Monday, May 29, 2006

Sucking less at: the engineering of knitting

I've been knitting Rogue in my copious free time. Kitty's been helping.

No, I mean really helping.

I did, however, finish off the torso and hood, just in time for the weather to hit 90 degrees. I think the sporty, sleeveless hoodie look will be a big hit this summer.

It's not that visible in this picture, but I tweaked the sizing of the torso a bit to add more shaping; it fits great! I did, however, use Claudia's hem mod, which I'm not such a big fan of. At least in the Jo Sharp Silkroad Aran (which I desperately want in a DK-weight for another project), the smaller hem rolls, so I'll have to rip it out and replace it. I was a bit worried that the colour (quartz) would be too dark for all the pretty cabling to really show up, but it looks great (and will look better after blocking).

This pattern has been great. The only part that's tripped me up is joining the top of the hood. The pattern gives you the option of using a three-needle bind-off or grafting the cabled sections together. If you look at the blog entries of people who previously knit Rogue, they claim that their grafting is perfect, and that you can't see the join. I (and Elizabeth Zimmerman) are here to tell you that that's impossible, as far as I can tell. No matter what you do in grafting, your stitches will join a half-stitch off. The only way to avoid that, according to page 30, is to use a three-needle bind-off: "you cannnot weave the tops of two pieces together; the pattern will be a half-stitch off." In this case, I disagree with EZ on the solution. While the grafting cannot be perfect, it is better-looking than an "honest seam". The grafting here will improve with blocking, but look carefully at the boundries between knit and purl stitches to see that the cables cannot meet perfectly.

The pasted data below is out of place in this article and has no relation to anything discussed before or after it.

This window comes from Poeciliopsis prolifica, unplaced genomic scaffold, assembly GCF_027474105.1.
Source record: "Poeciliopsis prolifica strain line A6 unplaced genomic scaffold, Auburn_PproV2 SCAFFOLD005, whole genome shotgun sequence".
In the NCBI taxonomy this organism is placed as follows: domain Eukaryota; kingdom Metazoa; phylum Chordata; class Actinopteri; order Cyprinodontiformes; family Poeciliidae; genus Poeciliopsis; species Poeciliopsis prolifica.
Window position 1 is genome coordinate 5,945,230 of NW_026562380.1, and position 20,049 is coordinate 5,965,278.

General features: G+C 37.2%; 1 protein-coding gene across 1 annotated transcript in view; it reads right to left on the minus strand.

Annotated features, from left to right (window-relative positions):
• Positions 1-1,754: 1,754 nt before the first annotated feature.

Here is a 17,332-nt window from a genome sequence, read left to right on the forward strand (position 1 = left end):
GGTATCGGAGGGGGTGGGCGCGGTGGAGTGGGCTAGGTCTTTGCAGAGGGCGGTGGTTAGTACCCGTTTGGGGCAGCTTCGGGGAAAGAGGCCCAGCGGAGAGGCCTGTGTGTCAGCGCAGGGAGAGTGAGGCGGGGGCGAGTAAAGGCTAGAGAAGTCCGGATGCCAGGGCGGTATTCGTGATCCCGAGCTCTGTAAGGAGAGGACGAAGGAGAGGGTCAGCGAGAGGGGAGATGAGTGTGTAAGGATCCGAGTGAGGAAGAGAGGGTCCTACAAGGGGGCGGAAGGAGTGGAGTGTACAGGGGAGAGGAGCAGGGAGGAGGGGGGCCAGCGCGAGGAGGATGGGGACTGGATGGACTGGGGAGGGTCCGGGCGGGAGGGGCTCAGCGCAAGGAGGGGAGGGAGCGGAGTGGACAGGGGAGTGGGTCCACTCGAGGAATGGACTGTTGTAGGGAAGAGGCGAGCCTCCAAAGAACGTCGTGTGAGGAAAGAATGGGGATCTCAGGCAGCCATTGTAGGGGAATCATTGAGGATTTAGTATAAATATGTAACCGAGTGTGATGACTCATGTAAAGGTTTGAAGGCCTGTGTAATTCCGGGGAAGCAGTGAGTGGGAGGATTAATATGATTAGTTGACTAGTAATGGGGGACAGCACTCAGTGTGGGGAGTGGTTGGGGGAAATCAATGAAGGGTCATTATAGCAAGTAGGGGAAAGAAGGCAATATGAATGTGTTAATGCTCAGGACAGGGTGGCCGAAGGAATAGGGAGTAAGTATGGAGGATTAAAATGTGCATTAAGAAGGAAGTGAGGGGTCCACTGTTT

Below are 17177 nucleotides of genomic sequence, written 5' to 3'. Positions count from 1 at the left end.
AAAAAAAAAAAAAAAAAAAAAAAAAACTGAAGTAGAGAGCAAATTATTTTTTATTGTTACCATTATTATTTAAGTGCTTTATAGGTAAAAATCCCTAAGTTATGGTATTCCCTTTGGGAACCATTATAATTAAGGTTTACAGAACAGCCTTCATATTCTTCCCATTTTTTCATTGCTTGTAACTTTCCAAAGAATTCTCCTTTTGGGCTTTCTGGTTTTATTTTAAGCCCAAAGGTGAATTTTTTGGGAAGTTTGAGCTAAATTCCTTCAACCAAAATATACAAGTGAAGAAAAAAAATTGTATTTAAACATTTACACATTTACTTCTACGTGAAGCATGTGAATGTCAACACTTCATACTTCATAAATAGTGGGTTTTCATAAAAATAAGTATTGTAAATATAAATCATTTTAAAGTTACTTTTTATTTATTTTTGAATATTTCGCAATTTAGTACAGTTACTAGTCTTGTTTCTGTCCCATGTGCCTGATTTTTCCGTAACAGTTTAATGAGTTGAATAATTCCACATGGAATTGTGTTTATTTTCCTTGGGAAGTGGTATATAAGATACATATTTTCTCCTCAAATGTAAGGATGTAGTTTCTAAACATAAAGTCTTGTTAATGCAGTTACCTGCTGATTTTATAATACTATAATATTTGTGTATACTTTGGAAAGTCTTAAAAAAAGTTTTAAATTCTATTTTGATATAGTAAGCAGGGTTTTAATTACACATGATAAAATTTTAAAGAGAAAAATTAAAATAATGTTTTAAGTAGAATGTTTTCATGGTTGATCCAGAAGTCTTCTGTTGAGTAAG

For the sake of posterity, and for people like me who don't own a knitting reference book, to graft in purl one changes the "knit purl; purl knit" chant to "purl knit; knit purl." To extend this to grafting a knit/purl pattern or to graft ribbing (even though it will be a half-stitch off if you're grafting the tops of two pieces of knitting), one uses the appropriate chant pieces whenever touching a stitch. Thus, if you're dealing with a knit stitch and then a purl stitch on the needles, you use the right-hand-side of the knit chant and the left-hand-side of the purl chant, obtaining "knit knit; purl purl." (To go from purl to knit, one uses "purl purl; knit knit." This is only experiementally verified. If anyone knows a better way to do this, I'd certainly appreciate hearing about it!

Thursday, May 25, 2006

Sucking less at: swatching

Today's post is about how swatching saved me from a big waste of time, and how I'm somewhat cranky about that. First things first, though: 7:30pm, Te Cafe on Murray, be there or be knitting squares.

Last night I swatched for a new sweater I've been envisoning (yes, I know I haven't finished the last two yet, but I was indulging myself), shaped with sculptural cables. This swatch is in blue Silky Tweed. It's a nice, soft, drapey yarn that doesn't seem too delicate and cables easily. The problem? Insufficient stitch definition.

I may use the yarn in a pre-written pattern, but first I'm trying to get a little inspiriation. Any suggestions for a lightweight blue tweedy spring-summer-fall sweater? I think my crankiness might need to take a trip to my LYS. If Jo Sharp Silkroad Aran (in Opal) came in a DK weight, I'd be all over it for the cable-y sweater I plan, but my half-baked plans have been foiled.